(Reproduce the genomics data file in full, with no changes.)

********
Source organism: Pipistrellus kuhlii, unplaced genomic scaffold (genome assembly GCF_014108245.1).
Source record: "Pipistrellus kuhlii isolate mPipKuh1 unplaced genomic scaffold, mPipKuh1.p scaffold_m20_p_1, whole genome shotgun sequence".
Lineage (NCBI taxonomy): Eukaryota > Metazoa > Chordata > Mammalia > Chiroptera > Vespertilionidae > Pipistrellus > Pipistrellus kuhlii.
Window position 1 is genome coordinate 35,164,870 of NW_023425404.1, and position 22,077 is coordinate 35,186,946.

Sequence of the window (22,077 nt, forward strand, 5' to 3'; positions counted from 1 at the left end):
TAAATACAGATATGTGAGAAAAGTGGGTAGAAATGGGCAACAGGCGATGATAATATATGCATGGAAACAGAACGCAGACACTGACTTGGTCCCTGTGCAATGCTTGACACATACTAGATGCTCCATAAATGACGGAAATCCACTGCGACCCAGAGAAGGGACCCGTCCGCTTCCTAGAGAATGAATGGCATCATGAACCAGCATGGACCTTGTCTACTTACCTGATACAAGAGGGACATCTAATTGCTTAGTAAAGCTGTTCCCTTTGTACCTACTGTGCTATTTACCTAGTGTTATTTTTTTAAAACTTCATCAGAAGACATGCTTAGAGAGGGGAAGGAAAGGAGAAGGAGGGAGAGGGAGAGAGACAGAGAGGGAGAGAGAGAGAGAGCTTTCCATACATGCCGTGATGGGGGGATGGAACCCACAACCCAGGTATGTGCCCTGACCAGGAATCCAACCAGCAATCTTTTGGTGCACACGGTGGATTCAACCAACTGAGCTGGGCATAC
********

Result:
Source organism: Pipistrellus kuhlii, unplaced genomic scaffold (genome assembly GCF_014108245.1).
Source record: "Pipistrellus kuhlii isolate mPipKuh1 unplaced genomic scaffold, mPipKuh1.p scaffold_m20_p_1, whole genome shotgun sequence".
Lineage (NCBI taxonomy): Eukaryota > Metazoa > Chordata > Mammalia > Chiroptera > Vespertilionidae > Pipistrellus > Pipistrellus kuhlii.
Window position 1 is genome coordinate 35,164,870 of NW_023425404.1, and position 22,077 is coordinate 35,186,946.

Sequence of the window (22,077 nt, forward strand, 5' to 3'; positions counted from 1 at the left end):
TAAATACAGATATGTGAGAAAAGTGGGTAGAAATGGGCAACAGGCGATGATAATATATGCATGGAAACAGAACGCAGACACTGACTTGGTCCCTGTGCAATGCTTGACACATACTAGATGCTCCATAAATGACGGAAATCCACTGCGACCCAGAGAAGGGACCCGTCCGCTTCCTAGAGAATGAATGGCATCATGAACCAGCATGGACCTTGTCTACTTACCTGATACAAGAGGGACATCTAATTGCTTAGTAAAGCTGTTCCCTTTGTACCTACTGTGCTATTTACCTAGTGTTATTTTTTTAAAACTTCATCAGAAGACATGCTTAGAGAGGGGAAGGAAAGGAGAAGGAGGGAGAGGGAGAGAGACAGAGAGGGAGAGAGAGAGAGAGCTTTCCATACATGCCGTGATGGGGGGATGGAACCCACAACCCAGGTATGTGCCCTGACCAGGAATCCAACCAGCAATCTTTTGGTGCACACGGTGGATTCAACCAACTGAGCTGGGCATAC